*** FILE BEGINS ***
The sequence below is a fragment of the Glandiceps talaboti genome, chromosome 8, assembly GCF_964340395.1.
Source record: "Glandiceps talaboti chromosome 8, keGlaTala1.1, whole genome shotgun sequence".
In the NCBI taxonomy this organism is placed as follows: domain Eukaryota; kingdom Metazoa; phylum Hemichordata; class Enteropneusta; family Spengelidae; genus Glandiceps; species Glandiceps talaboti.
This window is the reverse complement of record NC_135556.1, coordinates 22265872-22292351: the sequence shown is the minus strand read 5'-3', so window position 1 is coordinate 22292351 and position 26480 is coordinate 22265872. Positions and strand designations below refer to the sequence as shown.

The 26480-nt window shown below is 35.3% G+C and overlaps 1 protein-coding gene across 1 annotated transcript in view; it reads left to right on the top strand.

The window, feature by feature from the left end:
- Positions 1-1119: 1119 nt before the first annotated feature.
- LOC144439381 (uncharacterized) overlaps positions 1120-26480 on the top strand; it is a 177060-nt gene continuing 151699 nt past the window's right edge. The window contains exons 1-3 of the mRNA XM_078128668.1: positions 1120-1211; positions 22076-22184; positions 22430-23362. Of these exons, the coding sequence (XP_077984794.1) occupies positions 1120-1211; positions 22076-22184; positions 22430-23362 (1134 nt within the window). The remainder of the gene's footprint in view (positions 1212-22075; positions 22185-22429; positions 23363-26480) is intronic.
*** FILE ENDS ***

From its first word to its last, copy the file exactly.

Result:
The sequence below is a fragment of the Glandiceps talaboti genome, chromosome 8, assembly GCF_964340395.1.
Source record: "Glandiceps talaboti chromosome 8, keGlaTala1.1, whole genome shotgun sequence".
In the NCBI taxonomy this organism is placed as follows: domain Eukaryota; kingdom Metazoa; phylum Hemichordata; class Enteropneusta; family Spengelidae; genus Glandiceps; species Glandiceps talaboti.
This window is the reverse complement of record NC_135556.1, coordinates 22265872-22292351: the sequence shown is the minus strand read 5'-3', so window position 1 is coordinate 22292351 and position 26480 is coordinate 22265872. Positions and strand designations below refer to the sequence as shown.

The 26480-nt window shown below is 35.3% G+C and overlaps 1 protein-coding gene across 1 annotated transcript in view; it reads left to right on the top strand.

The window, feature by feature from the left end:
- Positions 1-1119: 1119 nt before the first annotated feature.
- LOC144439381 (uncharacterized) overlaps positions 1120-26480 on the top strand; it is a 177060-nt gene continuing 151699 nt past the window's right edge. The window contains exons 1-3 of the mRNA XM_078128668.1: positions 1120-1211; positions 22076-22184; positions 22430-23362. Of these exons, the coding sequence (XP_077984794.1) occupies positions 1120-1211; positions 22076-22184; positions 22430-23362 (1134 nt within the window). The remainder of the gene's footprint in view (positions 1212-22075; positions 22185-22429; positions 23363-26480) is intronic.